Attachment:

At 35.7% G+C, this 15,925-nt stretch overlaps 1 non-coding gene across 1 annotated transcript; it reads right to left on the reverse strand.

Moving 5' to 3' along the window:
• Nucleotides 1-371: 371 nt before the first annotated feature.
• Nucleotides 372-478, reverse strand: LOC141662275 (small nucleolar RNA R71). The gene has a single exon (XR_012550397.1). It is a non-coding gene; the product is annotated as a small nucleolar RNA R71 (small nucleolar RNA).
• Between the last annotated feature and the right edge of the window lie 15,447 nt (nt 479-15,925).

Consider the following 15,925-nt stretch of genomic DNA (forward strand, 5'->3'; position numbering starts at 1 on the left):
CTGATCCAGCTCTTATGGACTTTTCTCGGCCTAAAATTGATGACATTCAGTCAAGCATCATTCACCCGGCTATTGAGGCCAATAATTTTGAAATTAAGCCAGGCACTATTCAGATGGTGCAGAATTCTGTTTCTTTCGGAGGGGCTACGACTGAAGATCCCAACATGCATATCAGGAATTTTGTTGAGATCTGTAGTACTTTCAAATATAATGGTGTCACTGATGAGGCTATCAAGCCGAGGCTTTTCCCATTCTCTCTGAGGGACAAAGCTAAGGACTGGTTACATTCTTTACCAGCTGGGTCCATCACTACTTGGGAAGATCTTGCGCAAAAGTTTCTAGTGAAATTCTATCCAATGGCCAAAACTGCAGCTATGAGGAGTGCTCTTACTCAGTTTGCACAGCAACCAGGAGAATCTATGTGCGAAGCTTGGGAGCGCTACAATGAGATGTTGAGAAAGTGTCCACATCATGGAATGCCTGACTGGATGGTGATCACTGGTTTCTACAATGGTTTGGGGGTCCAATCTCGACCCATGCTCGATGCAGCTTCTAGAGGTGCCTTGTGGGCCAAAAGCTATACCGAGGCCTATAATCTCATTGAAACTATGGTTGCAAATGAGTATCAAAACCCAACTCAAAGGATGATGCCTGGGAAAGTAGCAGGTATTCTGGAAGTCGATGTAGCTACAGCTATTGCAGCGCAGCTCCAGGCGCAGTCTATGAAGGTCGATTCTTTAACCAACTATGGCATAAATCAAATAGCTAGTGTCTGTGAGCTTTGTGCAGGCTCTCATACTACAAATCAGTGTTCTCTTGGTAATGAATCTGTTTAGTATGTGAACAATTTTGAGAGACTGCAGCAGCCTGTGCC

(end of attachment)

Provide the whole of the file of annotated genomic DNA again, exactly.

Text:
At 35.7% G+C, this 15,925-nt stretch overlaps 1 non-coding gene across 1 annotated transcript; it reads right to left on the reverse strand.

Moving 5' to 3' along the window:
• Nucleotides 1-371: 371 nt before the first annotated feature.
• Nucleotides 372-478, reverse strand: LOC141662275 (small nucleolar RNA R71). The gene has a single exon (XR_012550397.1). It is a non-coding gene; the product is annotated as a small nucleolar RNA R71 (small nucleolar RNA).
• Between the last annotated feature and the right edge of the window lie 15,447 nt (nt 479-15,925).

Consider the following 15,925-nt stretch of genomic DNA (forward strand, 5'->3'; position numbering starts at 1 on the left):
CTGATCCAGCTCTTATGGACTTTTCTCGGCCTAAAATTGATGACATTCAGTCAAGCATCATTCACCCGGCTATTGAGGCCAATAATTTTGAAATTAAGCCAGGCACTATTCAGATGGTGCAGAATTCTGTTTCTTTCGGAGGGGCTACGACTGAAGATCCCAACATGCATATCAGGAATTTTGTTGAGATCTGTAGTACTTTCAAATATAATGGTGTCACTGATGAGGCTATCAAGCCGAGGCTTTTCCCATTCTCTCTGAGGGACAAAGCTAAGGACTGGTTACATTCTTTACCAGCTGGGTCCATCACTACTTGGGAAGATCTTGCGCAAAAGTTTCTAGTGAAATTCTATCCAATGGCCAAAACTGCAGCTATGAGGAGTGCTCTTACTCAGTTTGCACAGCAACCAGGAGAATCTATGTGCGAAGCTTGGGAGCGCTACAATGAGATGTTGAGAAAGTGTCCACATCATGGAATGCCTGACTGGATGGTGATCACTGGTTTCTACAATGGTTTGGGGGTCCAATCTCGACCCATGCTCGATGCAGCTTCTAGAGGTGCCTTGTGGGCCAAAAGCTATACCGAGGCCTATAATCTCATTGAAACTATGGTTGCAAATGAGTATCAAAACCCAACTCAAAGGATGATGCCTGGGAAAGTAGCAGGTATTCTGGAAGTCGATGTAGCTACAGCTATTGCAGCGCAGCTCCAGGCGCAGTCTATGAAGGTCGATTCTTTAACCAACTATGGCATAAATCAAATAGCTAGTGTCTGTGAGCTTTGTGCAGGCTCTCATACTACAAATCAGTGTTCTCTTGGTAATGAATCTGTTTAGTATGTGAACAATTTTGAGAGACTGCAGCAGCCTGTGCC